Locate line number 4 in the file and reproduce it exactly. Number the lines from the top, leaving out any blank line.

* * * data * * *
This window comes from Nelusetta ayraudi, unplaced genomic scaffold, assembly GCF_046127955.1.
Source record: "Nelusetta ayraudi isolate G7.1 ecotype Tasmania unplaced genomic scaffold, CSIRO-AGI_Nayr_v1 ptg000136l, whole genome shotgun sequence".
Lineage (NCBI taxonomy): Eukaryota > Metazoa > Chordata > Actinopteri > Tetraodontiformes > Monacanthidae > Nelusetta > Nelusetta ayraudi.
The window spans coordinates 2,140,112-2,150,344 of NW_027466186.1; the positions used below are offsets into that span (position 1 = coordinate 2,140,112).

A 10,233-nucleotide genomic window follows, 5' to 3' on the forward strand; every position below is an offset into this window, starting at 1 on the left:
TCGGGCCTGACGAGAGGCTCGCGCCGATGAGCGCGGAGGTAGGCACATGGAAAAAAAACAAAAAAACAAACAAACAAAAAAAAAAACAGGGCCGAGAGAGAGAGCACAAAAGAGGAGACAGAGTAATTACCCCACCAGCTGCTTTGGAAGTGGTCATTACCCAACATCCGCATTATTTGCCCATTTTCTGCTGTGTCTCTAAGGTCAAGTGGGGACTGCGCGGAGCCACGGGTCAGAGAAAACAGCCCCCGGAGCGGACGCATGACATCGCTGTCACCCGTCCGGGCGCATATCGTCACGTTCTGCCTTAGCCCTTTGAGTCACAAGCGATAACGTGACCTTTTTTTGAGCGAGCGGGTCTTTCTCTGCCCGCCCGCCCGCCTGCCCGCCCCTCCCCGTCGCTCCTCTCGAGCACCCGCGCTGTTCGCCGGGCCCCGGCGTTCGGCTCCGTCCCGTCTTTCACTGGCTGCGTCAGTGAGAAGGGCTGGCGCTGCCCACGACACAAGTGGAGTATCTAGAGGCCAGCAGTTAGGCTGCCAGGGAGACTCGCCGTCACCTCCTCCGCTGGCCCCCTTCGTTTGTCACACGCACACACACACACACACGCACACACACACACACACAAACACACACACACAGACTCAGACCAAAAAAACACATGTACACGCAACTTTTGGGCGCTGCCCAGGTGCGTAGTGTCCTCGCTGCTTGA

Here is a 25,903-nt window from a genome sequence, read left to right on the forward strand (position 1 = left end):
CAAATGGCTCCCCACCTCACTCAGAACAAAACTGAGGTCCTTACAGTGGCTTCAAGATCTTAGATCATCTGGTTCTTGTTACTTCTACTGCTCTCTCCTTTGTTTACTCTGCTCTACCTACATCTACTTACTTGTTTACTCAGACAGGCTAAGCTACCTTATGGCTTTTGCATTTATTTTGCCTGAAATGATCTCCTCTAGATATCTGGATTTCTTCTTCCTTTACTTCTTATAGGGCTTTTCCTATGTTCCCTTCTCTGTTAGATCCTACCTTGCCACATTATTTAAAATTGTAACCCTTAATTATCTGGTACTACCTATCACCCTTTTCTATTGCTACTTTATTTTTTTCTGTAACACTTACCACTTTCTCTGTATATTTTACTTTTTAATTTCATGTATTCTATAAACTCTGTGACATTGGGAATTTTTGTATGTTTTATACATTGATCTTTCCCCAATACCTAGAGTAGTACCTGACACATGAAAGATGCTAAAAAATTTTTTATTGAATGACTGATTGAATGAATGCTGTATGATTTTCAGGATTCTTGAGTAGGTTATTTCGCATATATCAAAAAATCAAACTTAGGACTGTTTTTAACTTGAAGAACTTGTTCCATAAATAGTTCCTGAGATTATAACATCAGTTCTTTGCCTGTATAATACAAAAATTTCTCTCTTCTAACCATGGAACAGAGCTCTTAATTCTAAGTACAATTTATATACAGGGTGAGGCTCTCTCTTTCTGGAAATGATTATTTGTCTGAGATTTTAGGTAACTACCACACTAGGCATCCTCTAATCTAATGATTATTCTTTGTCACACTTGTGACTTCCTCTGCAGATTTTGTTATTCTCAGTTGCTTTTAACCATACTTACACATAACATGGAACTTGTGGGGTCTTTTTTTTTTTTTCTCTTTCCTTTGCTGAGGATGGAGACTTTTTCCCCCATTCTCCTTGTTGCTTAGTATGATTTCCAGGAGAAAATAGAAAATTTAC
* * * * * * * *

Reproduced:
The window spans coordinates 2,140,112-2,150,344 of NW_027466186.1; the positions used below are offsets into that span (position 1 = coordinate 2,140,112).